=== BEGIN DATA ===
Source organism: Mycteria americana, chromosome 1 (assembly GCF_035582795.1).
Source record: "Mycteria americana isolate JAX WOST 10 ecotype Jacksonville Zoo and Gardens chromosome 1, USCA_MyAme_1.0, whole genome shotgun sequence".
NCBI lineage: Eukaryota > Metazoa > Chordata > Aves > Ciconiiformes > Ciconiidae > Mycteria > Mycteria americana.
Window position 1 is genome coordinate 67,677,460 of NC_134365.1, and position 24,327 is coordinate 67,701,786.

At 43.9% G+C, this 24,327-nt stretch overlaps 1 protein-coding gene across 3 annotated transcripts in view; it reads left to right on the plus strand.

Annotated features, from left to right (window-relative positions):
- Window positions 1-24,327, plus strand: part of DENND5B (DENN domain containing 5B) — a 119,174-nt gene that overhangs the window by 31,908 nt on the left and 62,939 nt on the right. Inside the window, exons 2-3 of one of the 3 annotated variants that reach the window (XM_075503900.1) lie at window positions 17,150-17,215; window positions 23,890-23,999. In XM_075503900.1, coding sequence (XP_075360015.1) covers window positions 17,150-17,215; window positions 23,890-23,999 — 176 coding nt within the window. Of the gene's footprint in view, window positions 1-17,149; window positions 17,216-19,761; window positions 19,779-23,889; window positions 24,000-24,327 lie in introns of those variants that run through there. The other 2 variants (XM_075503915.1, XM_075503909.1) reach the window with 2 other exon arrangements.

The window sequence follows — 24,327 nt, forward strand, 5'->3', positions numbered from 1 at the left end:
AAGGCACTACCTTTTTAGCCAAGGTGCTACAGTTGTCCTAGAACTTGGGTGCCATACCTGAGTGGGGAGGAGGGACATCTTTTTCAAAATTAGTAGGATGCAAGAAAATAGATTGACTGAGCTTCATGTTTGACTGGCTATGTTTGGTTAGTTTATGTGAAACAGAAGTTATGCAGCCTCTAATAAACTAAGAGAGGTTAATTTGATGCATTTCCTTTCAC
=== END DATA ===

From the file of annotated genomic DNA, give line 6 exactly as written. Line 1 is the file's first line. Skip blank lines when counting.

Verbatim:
Annotated features, from left to right (window-relative positions):